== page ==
31 July 2017

More than an old car #29: Porsche 356




Porsches are a common sight on our roads despite the rather expensive price tags, and most of you may have heard of the famous 911 that comes in many forms. The brand name is also associated with flashy sports cars driven by rich people. However, it all began with the humble Porsche 356, which many consider to be the first car made by Porsche.

Porsche, or more formally known as "Dr. Ing. h.c. F. Porsche Gesellschaft mit beschr√§nkter Haftung", was founded by Ferdinand Porsche himself in 1931. In case you are wondering why the name is so long, it stands for "Doktor Ingenieur honoris causa Ferdinand Porsche". 'Doktor Ingenieur' refers to 'Doctor of Engineering', 'honoris causa' means 'honorary degree' and the latter part in German is the equivalent of a 'Limited Liability Company'. It is a mouthful to say it, but I'm sure none of you were aware of this until a few minutes ago!

The design of the 356 began in 1948, where the founders envisioned a powerful yet light small car. It had a unibody construction, where the entire car body is manufactured rather than welded together like modern vehicles. It became popular in the 1950s when enthusiasts noted its aerodynamics, handling and beautiful aesthetics. Throughout its production span, there were 4 distinct series, namely the 356, 356A, 356B and 356C. The cars in the pictures are the A, B and C series in order. As seen here, there are not much visual differences between the 3 of them.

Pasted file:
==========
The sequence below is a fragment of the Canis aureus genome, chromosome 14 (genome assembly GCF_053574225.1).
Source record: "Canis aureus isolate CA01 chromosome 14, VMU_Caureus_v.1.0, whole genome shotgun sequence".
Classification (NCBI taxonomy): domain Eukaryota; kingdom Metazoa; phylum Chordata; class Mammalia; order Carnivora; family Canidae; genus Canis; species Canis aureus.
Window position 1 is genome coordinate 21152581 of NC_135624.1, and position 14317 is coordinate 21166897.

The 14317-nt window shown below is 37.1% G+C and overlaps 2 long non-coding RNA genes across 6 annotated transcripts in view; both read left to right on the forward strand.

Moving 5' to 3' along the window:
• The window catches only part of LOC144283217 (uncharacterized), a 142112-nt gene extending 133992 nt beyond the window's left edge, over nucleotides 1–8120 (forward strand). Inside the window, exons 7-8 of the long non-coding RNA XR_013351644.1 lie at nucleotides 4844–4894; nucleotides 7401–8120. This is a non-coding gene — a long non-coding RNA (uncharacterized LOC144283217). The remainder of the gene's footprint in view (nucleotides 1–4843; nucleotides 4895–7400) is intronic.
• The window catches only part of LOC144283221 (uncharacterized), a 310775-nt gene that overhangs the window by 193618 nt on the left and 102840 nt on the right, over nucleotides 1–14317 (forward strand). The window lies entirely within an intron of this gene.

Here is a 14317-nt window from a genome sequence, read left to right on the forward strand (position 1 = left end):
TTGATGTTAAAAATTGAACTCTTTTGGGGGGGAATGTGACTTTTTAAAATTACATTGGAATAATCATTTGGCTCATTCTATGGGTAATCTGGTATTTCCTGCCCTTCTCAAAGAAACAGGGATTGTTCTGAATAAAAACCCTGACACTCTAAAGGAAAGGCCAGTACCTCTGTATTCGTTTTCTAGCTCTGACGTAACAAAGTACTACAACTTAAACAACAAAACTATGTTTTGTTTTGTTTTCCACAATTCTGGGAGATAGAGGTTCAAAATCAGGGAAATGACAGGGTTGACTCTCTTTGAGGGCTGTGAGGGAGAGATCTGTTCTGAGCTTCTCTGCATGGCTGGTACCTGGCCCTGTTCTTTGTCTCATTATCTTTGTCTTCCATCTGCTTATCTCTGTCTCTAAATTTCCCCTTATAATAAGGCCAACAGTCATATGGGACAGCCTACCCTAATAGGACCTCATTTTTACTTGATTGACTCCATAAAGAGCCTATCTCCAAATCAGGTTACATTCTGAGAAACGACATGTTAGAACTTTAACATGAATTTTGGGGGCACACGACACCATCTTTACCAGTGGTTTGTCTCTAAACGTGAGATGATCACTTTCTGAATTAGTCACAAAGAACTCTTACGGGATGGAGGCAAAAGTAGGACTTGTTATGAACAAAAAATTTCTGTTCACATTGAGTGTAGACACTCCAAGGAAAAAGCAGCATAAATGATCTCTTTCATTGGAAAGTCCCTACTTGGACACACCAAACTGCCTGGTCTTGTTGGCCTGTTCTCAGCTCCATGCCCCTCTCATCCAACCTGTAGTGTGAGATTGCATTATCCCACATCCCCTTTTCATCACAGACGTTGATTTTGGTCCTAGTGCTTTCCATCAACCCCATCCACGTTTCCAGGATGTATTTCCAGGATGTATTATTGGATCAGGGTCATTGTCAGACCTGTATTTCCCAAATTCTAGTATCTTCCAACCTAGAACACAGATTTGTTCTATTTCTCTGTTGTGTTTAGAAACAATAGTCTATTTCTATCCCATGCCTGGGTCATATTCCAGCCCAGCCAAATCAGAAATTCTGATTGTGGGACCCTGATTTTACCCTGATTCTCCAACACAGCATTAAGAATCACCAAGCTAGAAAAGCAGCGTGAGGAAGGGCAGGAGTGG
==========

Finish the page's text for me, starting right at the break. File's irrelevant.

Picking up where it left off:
The green 1959 356A was powered by a 1582cc 4-cylinder engine, allowing it to reach a top speed of 177km/h with an acceleration of 13.5 seconds [0-60mph]. It was 3.95m long and weighed 820kg
The blue 1961 356B was powered by a 1600cc 4-cylinder engine, allowing it to reach a top speed of 163km/h with an acceleration of 13.9 seconds [0-100km/h]. It was 4.01m long and weighed 838kg.
The red 1965 356C was powered by a 1600cc 4-cylinder engine, allowing it to reach a top speed of 185km/h with an acceleration of 11.8 seconds [0-100km/h]. It was 4.01m long and weighed 935kg.

Production ended in 1965 with around 76,000 made, of which 21,045 were 356As, 30,963 were 356Bs and 16,678 were 356Cs. About half are known to survive today and there are 6/7 of them on our roads, including the ones in the picture! The Porsche 356 is a popular collector car and it really takes pure dedication to keep the tradition alive. I am really drawn to its elegant curves and its aura of grandness. If you get to see one in person, you would know what I mean!

PS: Shoutout to Luxglove and Robb Report Singapore for organising this Classic Car Exhibition! More photos will be up soon, please stay tuned!


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